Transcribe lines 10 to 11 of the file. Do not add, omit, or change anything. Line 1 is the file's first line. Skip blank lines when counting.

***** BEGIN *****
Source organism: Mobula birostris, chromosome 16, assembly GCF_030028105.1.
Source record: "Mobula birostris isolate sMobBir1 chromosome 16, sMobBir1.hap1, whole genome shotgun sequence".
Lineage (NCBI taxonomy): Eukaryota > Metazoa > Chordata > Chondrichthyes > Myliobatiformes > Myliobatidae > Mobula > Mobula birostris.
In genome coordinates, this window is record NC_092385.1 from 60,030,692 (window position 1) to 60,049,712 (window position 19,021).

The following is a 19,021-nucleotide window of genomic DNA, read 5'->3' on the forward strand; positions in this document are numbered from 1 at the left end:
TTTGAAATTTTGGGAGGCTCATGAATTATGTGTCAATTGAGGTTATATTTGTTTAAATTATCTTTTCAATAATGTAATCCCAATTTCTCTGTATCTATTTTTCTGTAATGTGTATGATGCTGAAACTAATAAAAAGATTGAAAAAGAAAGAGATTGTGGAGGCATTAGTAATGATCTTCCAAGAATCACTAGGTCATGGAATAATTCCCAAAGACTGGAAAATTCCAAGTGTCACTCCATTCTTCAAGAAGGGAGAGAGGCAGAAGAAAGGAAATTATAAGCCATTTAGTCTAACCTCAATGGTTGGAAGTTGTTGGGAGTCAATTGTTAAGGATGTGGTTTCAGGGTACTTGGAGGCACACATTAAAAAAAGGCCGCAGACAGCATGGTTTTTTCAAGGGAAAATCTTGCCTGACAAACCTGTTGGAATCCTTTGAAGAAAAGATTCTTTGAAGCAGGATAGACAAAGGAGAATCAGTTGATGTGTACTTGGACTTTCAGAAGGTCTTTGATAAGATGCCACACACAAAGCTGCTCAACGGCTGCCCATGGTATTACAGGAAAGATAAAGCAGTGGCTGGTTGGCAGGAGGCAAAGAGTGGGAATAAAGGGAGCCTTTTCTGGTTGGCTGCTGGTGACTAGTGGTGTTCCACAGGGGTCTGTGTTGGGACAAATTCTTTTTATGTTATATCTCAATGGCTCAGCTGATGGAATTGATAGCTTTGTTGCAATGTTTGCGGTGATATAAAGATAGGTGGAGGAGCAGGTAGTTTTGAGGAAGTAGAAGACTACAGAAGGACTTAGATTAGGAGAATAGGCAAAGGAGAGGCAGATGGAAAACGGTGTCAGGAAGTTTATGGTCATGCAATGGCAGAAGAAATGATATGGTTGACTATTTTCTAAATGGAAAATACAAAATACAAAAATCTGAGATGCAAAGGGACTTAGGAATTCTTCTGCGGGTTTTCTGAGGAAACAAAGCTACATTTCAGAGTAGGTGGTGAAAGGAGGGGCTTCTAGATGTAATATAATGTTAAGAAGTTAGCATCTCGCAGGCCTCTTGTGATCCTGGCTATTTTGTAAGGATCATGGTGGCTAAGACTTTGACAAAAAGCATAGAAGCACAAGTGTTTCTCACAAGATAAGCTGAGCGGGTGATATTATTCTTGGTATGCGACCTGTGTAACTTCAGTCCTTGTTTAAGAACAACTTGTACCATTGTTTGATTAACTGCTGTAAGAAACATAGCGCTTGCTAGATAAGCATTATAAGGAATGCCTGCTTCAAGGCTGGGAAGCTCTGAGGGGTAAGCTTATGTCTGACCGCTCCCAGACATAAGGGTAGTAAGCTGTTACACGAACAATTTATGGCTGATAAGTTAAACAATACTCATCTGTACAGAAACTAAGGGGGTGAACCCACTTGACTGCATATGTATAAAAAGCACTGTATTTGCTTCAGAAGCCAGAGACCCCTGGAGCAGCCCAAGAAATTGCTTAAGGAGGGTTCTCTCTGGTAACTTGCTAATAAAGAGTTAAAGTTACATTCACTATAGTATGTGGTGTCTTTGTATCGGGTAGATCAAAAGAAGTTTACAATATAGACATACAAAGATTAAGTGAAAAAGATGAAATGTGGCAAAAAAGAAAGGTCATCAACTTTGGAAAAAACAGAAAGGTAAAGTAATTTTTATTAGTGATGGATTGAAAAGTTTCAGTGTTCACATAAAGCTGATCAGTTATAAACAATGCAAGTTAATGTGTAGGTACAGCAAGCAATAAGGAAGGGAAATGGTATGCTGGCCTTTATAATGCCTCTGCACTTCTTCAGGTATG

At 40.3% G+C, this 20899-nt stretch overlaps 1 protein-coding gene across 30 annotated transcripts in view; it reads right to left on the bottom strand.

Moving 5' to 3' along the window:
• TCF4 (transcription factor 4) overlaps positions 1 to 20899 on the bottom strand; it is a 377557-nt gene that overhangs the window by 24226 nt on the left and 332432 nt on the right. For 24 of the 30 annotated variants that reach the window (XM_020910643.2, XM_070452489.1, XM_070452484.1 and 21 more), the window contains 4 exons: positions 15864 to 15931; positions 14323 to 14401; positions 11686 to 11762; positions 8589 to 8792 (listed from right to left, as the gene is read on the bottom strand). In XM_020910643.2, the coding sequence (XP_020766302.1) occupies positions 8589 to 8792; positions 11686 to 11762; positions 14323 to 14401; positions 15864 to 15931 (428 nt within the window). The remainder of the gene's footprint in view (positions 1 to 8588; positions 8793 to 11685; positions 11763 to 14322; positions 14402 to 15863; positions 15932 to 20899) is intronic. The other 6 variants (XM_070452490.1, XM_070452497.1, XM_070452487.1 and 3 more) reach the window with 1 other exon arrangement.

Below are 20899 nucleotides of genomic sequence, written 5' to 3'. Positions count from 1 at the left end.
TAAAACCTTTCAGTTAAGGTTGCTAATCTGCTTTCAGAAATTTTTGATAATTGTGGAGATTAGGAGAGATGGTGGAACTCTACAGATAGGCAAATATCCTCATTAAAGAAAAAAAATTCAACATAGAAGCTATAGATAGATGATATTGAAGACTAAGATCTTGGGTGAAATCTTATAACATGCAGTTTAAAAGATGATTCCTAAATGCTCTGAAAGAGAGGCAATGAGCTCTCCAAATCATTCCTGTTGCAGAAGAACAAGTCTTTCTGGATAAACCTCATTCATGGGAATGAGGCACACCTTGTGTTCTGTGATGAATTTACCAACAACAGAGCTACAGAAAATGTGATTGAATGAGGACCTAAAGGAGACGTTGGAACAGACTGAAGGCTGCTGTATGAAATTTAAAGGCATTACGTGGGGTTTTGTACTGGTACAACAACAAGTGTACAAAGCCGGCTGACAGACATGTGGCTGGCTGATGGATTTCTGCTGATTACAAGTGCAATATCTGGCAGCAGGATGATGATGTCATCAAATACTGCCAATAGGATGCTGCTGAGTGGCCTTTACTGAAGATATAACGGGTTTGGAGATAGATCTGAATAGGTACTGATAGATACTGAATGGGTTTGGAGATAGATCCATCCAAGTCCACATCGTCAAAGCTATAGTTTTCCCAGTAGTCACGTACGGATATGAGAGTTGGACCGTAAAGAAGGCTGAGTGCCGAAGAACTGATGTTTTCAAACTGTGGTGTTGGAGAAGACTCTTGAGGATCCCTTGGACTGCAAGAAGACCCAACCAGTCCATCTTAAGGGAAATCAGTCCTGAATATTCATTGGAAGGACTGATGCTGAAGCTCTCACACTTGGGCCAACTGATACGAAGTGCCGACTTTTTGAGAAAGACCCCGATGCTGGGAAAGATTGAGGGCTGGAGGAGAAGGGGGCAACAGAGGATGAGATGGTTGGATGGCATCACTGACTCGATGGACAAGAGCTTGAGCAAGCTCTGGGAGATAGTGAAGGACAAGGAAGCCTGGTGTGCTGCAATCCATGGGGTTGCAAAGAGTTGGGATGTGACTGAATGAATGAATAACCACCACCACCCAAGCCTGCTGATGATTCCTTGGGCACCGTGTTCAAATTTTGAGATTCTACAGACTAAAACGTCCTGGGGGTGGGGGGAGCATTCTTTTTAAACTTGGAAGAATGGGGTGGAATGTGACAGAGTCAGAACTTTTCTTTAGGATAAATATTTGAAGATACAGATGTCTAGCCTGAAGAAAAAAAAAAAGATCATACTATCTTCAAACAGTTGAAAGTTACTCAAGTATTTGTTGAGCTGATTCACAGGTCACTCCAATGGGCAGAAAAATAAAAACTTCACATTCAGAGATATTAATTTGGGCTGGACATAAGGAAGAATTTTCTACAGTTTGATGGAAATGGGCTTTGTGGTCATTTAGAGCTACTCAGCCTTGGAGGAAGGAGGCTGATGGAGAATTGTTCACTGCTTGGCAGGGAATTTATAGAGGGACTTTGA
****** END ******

Below are 20899 nucleotides of genomic sequence, written 5' to 3'. Positions count from 1 at the left end.
TAAAACCTTTCAGTTAAGGTTGCTAATCTGCTTTCAGAAATTTTTGATAATTGTGGAGATTAGGAGAGATGGTGGAACTCTACAGATAGGCAAATATCCTCATTAAAGAAAAAAAATTCAACATAGAAGCTATAGATAGATGATATTGAAGACTAAGATCTTGGGTGAAATCTTATAACATGCAGTTTAAAAGATGATTCCTAAATGCTCTGAAAGAGAGGCAATGAGCTCTCCAAATCATTCCTGTTGCAGAAGAACAAGTCTTTCTGGATAAACCTCATTCATGGGAATGAGGCACACCTTGTGTTCTGTGATGAATTTACCAACAACAGAGCTACAGAAAATGTGATTGAATGAGGACCTAAAGGAGACGTTGGAACAGACTGAAGGCTGCTGTATGAAATTTAAAGGCATTACGTGGGGTTTTGTACTGGTACAACAACAAGTGTACAAAGCCGGCTGACAGACATGTGGCTGGCTGATGGATTTCTGCTGATTACAAGTGCAATATCTGGCAGCAGGATGATGATGTCATCAAATACTGCCAATAGGATGCTGCTGAGTGGCCTTTACTGAAGATATAACGGGTTTGGAGATAGATCTGAATAGGTACTGATAGATACTGAATGGGTTTGGAGATAGATCCATCCAAGTCCACATCGTCAAAGCTATAGTTTTCCCAGTAGTCACGTACGGATATGAGAGTTGGACCGTAAAGAAGGCTGAGTGCCGAAGAACTGATGTTTTCAAACTGTGGTGTTGGAGAAGACTCTTGAGGATCCCTTGGACTGCAAGAAGACCCAACCAGTCCATCTTAAGGGAAATCAGTCCTGAATATTCATTGGAAGGACTGATGCTGAAGCTCTCACACTTGGGCCAACTGATACGAAGTGCCGACTTTTTGAGAAAGACCCCGATGCTGGGAAAGATTGAGGGCTGGAGGAGAAGGGGGCAACAGAGGATGAGATGGTTGGATGGCATCACTGACTCGATGGACAAGAGCTTGAGCAAGCTCTGGGAGATAGTGAAGGACAAGGAAGCCTGGTGTGCTGCAATCCATGGGGTTGCAAAGAGTTGGGATGTGACTGAATGAATGAATAACCACCACCACCCAAGCCTGCTGATGATTCCTTGGGCACCGTGTTCAAATTTTGAGATTCTACAGACTAAAACGTCCTGGGGGTGGGGGGAGCATTCTTTTTAAACTTGGAAGAATGGGGTGGAATGTGACAGAGTCAGAACTTTTCTTTAGGATAAATATTTGAAGATACAGATGTCTAGCCTGAAGAAAAAAAAAAAGATCATACTATCTTCAAACAGTTGAAAGTTACTCAAGTATTTGTTGAGCTGATTCACAGGTCACTCCAATGGGCAGAAAAATAAAAACTTCACATTCAGAGATATTAATTTGGGCTGGACATAAGGAAGAATTTTCTACAGTTTGATGGAAATGGGCTTTGTGGTCATTTAGAGCTACTCAGCCTTGGAGGAAGGAGGCTGATGGAGAATTGTTCACTGCTTGGCAGGGAATTTATAGAGGGACTTTGA